Dietary changes seem to affect risk-factor levels throughout life and may have an even greater impact in older people. Relatively modest reductions in saturated fat and salt intake, which would reduce blood pressure and cholesterol concentrations, could have a substantial effect on reducing the burden of cardiovascular disease. Increasing consumption of fruit and vegetables by one to two servings daily could cut cardiovascular risk by 30%.

What causes malnutrition in older persons?


Malnutrition occurs when a person doesn’t have enough food or doesn’t eat enough healthy foods. A number of things may affect the amount and type of food that older persons eat. These include the following:

  • Health problems: Older persons may have health problems that cause a loss of appetite or make it hard to eat. They may be on restricted diets that make foods taste bland. They may also have dental problems that make it hard to chew or swallow foods.
  • Medicines: Certain medicines can decrease appetite or affect the taste and smell of food.
  • Low income: Older persons may have trouble paying for groceries.
  • Disability: Older persons who have dementia or physical disabilities may not be able to shop for groceries or cook for themselves.
  • Alcoholism can decrease appetite and affect how the body absorbs nutrients from food.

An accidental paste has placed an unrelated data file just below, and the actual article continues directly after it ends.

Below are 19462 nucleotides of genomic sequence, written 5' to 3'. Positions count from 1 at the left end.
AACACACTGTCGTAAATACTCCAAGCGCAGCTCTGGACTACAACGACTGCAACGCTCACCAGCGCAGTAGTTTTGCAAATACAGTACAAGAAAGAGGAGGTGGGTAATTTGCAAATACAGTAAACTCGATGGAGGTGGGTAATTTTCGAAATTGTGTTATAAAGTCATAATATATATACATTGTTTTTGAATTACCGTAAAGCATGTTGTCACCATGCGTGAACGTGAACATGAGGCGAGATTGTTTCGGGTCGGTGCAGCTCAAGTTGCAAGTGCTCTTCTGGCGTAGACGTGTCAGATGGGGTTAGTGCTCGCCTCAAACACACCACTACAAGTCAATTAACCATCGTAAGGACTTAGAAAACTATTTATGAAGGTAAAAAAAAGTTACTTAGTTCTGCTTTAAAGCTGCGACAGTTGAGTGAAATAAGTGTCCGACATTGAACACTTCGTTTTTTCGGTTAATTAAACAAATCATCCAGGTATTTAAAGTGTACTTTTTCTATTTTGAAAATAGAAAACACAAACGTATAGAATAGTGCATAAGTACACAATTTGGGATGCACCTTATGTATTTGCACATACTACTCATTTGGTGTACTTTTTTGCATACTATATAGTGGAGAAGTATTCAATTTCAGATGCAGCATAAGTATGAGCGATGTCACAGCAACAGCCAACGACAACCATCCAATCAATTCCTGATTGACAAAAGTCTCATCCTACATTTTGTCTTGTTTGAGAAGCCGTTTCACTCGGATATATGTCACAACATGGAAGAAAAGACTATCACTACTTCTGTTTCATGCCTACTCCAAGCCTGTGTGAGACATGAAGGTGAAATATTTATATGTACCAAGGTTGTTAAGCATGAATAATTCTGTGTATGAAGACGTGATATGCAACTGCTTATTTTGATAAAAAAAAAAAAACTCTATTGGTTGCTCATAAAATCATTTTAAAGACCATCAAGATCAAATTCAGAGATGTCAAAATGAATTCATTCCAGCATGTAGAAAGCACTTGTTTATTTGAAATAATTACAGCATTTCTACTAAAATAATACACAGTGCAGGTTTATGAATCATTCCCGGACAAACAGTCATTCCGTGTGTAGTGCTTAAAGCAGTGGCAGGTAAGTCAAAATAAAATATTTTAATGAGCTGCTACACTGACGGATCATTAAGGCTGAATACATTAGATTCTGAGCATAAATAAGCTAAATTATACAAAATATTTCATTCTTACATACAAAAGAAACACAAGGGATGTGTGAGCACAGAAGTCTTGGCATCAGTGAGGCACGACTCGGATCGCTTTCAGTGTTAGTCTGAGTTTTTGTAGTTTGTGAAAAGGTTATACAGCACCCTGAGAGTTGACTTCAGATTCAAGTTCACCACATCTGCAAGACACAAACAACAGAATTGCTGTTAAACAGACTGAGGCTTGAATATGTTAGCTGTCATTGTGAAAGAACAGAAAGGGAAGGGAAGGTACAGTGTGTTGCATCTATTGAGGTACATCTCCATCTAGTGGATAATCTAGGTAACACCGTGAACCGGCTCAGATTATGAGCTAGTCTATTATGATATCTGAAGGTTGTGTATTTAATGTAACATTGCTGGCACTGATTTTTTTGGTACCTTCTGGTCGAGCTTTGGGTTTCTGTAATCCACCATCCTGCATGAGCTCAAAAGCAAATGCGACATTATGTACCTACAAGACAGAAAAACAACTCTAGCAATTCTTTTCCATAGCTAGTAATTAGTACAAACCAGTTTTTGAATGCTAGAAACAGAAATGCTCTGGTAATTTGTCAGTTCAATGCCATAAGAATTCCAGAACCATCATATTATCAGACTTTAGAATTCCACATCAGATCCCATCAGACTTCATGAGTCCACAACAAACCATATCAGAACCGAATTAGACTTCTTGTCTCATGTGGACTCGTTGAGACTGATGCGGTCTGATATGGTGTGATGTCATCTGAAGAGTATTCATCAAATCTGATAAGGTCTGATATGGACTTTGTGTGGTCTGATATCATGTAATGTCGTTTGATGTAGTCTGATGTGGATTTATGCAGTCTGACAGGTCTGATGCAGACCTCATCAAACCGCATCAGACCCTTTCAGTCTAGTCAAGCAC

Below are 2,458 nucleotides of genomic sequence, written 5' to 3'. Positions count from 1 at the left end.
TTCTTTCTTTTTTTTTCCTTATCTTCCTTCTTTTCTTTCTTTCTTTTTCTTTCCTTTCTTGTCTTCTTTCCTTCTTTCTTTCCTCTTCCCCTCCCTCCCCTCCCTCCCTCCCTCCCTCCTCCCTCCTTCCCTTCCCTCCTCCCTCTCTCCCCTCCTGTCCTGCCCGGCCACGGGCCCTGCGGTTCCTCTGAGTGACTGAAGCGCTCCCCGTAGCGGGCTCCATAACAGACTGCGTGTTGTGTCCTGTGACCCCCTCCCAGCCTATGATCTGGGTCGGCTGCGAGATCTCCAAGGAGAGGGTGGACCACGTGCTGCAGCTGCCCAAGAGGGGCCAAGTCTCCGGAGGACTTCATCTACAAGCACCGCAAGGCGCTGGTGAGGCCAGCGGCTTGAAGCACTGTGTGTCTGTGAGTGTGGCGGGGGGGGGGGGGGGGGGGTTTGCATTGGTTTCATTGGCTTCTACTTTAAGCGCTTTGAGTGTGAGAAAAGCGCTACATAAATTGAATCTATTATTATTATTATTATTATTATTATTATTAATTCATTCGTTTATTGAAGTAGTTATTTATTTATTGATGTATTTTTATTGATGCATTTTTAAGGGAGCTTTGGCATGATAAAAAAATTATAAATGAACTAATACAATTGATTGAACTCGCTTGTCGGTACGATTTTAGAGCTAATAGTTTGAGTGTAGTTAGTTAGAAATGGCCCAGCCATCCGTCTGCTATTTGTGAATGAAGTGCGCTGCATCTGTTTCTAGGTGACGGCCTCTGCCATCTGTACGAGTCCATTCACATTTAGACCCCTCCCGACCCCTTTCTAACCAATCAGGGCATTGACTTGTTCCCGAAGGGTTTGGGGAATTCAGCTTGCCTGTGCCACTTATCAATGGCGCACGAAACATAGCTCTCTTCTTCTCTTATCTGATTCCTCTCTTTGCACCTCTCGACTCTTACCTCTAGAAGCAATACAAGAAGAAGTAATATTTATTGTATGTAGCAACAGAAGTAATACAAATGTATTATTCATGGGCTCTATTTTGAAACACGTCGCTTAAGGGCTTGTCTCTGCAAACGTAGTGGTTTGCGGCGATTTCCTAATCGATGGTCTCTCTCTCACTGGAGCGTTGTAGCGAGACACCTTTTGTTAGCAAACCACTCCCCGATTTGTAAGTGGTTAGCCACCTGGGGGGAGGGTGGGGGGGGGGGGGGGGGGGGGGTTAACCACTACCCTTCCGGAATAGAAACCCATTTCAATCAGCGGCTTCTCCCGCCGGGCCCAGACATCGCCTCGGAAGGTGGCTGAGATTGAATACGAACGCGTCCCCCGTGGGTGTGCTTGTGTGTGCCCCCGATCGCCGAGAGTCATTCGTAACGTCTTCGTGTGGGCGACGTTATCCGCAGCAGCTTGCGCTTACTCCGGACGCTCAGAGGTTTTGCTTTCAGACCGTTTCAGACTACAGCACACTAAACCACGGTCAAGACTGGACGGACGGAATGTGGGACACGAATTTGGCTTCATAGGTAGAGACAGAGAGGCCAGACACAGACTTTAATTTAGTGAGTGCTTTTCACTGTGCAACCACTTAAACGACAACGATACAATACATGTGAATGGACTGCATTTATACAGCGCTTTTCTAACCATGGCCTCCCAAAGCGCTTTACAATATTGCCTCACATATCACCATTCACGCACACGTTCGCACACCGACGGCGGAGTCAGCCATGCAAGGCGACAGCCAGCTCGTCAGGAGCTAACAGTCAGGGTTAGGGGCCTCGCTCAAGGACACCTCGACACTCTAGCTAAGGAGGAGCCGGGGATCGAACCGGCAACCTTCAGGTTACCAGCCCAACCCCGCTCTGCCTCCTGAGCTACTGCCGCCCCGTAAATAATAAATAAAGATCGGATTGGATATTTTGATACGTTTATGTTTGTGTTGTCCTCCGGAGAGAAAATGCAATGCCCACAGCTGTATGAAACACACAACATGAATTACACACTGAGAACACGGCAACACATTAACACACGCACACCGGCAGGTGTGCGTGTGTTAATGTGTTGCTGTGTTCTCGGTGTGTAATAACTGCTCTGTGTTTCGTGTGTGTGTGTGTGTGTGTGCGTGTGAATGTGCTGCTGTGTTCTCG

• Depression in older persons can lead to loss of appetite.

Preventing malnutrition in the elderly


1. Encourage healthier food choices


The best foods are those that are full of nutrients, such as fruits, vegetables, whole grains and lean meats. Help your loved one limit his or her intake of solid fats, sugars, alcoholic beverages and salt. Suggest ways to replace less healthy foods with healthier choices.

Snacking on healthy foods is a good way to get extra nutrients and calories between meals. It may be especially helpful for older persons who quickly get full at mealtimes.

2. Make food taste good again


If your loved one is on a restricted diet, herbs and spices can help restore flavor to bland foods. Just remember to avoid herb or spice blends that are heavy in salt.

3. Consider adding supplements


If dietary changes aren’t providing your loved one with enough nutrients, he or she may benefit from a supplement shake or other nutritional supplements. Talk to your loved one’s doctor about these options.

4. Encourage exercise


Even a little bit of exercise can help improve your loved one’s appetite and keep his or her bones and muscles strong.

5. Plan social activities


Make mealtimes and exercise a social activity. Take your loved one on a walk around the block. Encourage him or her to meet a neighbor or friend for lunch. Many restaurants offer discounts for seniors.

6. Ask for help


If you have questions or need help, your loved one’s doctor is a good resource. The doctor can talk to you about your loved one’s risk for malnutrition and his or her medicines.